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GM's commercial EV unit to expand vehicle lineup, add Verizon as customer

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By Ben Klayman

DETROIT (Reuters) - General Motors Co said on Tuesday its BrightDrop electric commercial vehicle business will add a second delivery van to its lineup in 2023 and has agreed to supply that vehicle to Verizon Communications Inc.

GM said the medium-sized EV410, aimed at a segment that includes grocery, telecommunications and other service providers that require smaller vehicles, will be built starting in the second half of 2023 at the company's CAMI assembly plant in Canada. The Ingersoll, Ontario, plant will start building the larger EV600 van in November 2022.

"We're seeing incredible demand for these things," BrightDrop Chief Executive Travis Katz said in an interview. "There's right now a supply shortage, frankly, in the market."

Katz, who joined GM from venture capital firm Redpoint Ventures, said EVs now make more sense financially for commercial customers that are focused on the total cost of vehicle ownership. GM claims the EV600 will save fleet managers $7,000 annually compared with a similar diesel-powered vehicle.

The commercial EV business is attractive because governments in China and Europe are pushing companies to slash CO2 emissions, and companies like FedEx Corp, Amazon.com Inc and United Parcel Service Inc have pledged to shift their large delivery fleets to EVs.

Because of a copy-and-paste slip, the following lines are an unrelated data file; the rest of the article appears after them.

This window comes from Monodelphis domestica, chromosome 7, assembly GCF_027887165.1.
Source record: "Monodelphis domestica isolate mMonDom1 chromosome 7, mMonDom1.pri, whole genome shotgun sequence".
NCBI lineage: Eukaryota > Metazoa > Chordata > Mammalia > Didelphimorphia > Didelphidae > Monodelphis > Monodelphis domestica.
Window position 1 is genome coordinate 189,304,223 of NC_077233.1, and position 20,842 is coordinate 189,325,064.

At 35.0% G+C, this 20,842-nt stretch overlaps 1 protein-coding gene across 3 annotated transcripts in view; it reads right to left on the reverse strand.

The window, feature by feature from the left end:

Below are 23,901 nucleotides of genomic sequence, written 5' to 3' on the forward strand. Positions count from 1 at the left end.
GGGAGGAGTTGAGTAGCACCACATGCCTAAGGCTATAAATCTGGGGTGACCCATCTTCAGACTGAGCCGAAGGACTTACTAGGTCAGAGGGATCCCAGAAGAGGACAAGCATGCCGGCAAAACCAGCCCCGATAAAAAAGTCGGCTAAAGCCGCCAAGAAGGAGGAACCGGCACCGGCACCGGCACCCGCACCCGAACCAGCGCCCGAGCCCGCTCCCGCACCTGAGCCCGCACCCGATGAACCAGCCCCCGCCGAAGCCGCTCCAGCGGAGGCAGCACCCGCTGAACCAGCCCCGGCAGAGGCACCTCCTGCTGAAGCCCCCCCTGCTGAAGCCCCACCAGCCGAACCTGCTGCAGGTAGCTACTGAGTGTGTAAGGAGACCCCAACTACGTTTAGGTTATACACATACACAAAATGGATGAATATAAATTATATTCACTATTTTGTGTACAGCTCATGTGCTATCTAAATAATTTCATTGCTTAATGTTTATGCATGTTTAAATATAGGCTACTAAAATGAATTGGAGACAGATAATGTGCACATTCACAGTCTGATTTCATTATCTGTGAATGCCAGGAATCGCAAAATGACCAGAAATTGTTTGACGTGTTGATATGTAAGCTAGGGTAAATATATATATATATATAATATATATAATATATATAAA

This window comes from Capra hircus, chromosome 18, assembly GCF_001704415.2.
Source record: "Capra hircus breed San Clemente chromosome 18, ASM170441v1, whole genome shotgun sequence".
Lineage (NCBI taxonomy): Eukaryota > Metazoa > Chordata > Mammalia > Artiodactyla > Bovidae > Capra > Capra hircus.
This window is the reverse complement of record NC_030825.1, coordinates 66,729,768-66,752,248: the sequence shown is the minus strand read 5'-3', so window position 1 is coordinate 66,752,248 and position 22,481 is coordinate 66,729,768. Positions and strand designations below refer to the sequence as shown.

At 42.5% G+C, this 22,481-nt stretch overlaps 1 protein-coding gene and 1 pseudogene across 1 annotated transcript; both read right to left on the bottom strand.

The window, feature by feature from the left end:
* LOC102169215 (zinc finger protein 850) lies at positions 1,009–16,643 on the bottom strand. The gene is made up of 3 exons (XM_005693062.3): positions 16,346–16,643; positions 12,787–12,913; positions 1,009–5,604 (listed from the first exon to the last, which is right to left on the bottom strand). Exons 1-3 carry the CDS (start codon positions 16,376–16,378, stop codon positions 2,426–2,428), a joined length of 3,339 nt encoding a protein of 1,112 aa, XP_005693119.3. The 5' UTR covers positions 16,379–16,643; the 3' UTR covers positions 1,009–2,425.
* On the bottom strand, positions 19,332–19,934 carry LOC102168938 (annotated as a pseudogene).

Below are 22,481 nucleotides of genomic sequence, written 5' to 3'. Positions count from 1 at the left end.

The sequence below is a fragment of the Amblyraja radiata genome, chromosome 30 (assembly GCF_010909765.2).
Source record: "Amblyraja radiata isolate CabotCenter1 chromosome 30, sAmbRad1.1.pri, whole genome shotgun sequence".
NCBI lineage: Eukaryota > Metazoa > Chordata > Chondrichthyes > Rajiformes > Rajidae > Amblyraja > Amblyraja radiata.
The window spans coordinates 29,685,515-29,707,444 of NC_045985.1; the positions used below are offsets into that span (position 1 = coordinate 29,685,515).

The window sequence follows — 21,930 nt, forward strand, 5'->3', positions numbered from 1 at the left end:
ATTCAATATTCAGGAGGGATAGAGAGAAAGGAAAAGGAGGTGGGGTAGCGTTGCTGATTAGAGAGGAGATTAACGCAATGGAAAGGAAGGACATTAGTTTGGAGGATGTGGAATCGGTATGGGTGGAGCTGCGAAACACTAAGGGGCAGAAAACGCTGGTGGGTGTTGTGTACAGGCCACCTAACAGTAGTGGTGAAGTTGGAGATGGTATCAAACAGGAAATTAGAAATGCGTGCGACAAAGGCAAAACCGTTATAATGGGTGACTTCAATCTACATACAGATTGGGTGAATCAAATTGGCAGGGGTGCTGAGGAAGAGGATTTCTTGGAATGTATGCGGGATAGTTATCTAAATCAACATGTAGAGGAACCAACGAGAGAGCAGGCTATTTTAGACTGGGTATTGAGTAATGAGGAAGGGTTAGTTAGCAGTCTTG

In addition, EV leader Tesla Inc has not cracked the market, and it has become a race for companies like GM, Ford Motor Co, Stellantis NV, Daimler AG and startups Rivian, Arrival and Electric Last Mile Solutions to introduce their EV delivery vans.

In June, GM boosted its planned spending on electric and autonomous vehicles by about 30% to $35 billion and accelerated plans for two U.S. battery cell plants.

GM has estimated the U.S. market for parcel and food delivery vehicles will climb to more than $850 billion by 2025, and Katz pointed out Verizon is one of the largest U.S. fleet operators. GM did not disclose the size of the Verizon order.

The Detroit company is using supplier Kuka AG to build the initial EV600 vans. GM was able to develop that vehicle in 20 months, its fastest-ever timeline, Katz said.

To make way for the EV600, GM plans to end production next April of the Chevrolet Equinox SUV at CAMI.

In January, GM CEO Mary Barra announced the company's entry to the growing electric delivery vehicle. GM said then the first 500 units of the EV 600 would be shipped to FedEx by year end, with deliveries to other customers starting in early 2022.

Barra also previously said GM would introduce two new commercial vehicles beyond the EV600, including a medium-duty truck and a full-sized van. Katz declined to say what model comes after the EV410.

Both new EV vans will use a version of GM's Ultium battery system and offer a driving range of 250 miles (400 km) between charges. GM has not disclosed pricing of either van.

(Reporting by Ben Klayman in Detroit; Editing by Matthew Lewis)

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